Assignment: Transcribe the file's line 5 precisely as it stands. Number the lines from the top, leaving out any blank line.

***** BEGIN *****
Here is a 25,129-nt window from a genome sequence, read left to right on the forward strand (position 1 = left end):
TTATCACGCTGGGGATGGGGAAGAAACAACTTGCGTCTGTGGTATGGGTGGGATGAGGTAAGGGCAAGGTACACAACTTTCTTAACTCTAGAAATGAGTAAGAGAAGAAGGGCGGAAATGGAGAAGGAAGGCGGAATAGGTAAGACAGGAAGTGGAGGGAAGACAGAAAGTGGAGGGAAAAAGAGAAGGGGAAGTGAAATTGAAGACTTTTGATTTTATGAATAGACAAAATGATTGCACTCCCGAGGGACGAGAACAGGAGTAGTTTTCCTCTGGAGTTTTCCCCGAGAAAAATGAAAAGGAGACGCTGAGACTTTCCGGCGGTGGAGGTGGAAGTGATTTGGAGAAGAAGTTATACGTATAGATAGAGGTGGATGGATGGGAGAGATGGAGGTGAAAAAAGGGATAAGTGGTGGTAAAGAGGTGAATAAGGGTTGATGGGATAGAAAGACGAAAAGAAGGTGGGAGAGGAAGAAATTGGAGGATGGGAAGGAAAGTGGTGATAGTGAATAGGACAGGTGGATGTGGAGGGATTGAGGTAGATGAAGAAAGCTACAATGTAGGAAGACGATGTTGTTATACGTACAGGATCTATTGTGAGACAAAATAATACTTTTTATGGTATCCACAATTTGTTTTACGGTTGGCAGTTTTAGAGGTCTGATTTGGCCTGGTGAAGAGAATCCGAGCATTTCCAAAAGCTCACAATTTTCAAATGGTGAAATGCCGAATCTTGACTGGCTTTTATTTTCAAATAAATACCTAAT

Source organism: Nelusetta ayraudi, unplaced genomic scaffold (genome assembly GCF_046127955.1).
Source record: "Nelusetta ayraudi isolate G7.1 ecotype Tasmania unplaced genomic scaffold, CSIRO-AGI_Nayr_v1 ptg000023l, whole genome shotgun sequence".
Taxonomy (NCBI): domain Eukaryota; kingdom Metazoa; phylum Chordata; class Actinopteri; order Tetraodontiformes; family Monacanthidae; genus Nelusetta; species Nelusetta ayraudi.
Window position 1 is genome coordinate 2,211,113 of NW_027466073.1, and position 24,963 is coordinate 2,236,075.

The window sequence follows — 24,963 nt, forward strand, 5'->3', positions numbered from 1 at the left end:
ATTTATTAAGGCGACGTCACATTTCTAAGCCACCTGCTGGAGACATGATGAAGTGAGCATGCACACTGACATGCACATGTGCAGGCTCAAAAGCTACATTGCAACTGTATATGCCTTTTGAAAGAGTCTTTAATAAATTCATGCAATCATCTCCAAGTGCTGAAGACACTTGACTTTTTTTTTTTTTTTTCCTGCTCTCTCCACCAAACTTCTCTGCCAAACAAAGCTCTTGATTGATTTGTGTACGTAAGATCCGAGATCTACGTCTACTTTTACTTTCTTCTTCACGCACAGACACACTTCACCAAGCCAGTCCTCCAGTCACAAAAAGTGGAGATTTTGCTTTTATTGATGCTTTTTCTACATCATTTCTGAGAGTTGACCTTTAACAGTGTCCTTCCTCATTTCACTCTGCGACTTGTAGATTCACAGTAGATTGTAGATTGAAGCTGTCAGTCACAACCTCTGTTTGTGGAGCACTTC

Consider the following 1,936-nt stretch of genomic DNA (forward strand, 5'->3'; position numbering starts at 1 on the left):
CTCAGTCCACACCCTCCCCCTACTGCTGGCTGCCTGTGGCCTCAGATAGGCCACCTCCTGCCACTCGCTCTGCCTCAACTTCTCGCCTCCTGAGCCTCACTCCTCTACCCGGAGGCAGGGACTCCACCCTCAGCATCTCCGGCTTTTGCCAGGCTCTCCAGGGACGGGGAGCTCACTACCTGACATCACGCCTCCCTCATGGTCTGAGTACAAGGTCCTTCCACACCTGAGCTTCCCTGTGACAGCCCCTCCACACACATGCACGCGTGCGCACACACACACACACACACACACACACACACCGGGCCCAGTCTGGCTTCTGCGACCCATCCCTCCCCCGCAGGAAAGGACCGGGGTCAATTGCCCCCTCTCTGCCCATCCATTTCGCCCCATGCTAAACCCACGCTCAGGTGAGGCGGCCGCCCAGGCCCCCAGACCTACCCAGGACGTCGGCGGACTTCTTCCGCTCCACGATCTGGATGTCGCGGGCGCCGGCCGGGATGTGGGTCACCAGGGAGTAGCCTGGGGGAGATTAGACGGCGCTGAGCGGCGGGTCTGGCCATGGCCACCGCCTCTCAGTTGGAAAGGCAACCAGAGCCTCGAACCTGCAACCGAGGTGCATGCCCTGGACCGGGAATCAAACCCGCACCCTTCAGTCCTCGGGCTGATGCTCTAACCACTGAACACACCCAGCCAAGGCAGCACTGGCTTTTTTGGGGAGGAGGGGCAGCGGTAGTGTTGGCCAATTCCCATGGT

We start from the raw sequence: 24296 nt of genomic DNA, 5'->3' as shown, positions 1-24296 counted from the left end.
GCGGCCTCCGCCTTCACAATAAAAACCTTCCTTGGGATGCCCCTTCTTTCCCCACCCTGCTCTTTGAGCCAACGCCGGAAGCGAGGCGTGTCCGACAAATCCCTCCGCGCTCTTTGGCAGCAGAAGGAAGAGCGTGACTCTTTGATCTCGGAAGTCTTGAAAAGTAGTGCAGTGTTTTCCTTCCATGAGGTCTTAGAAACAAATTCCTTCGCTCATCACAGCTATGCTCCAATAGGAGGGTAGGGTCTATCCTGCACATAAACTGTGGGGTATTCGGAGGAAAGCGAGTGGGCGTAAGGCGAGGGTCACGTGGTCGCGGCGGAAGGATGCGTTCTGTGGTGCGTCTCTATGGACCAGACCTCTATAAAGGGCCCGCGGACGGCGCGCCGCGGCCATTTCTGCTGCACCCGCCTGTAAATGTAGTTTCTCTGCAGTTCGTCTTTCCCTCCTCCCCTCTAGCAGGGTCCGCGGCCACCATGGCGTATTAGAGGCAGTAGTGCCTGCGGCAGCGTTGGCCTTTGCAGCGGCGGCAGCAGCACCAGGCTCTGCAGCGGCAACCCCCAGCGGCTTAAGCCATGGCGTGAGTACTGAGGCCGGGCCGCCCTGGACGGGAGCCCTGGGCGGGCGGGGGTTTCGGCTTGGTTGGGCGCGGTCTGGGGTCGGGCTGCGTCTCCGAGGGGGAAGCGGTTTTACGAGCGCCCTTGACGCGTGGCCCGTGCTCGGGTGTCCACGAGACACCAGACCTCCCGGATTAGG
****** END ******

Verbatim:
Taxonomy (NCBI): domain Eukaryota; kingdom Metazoa; phylum Chordata; class Actinopteri; order Tetraodontiformes; family Monacanthidae; genus Nelusetta; species Nelusetta ayraudi.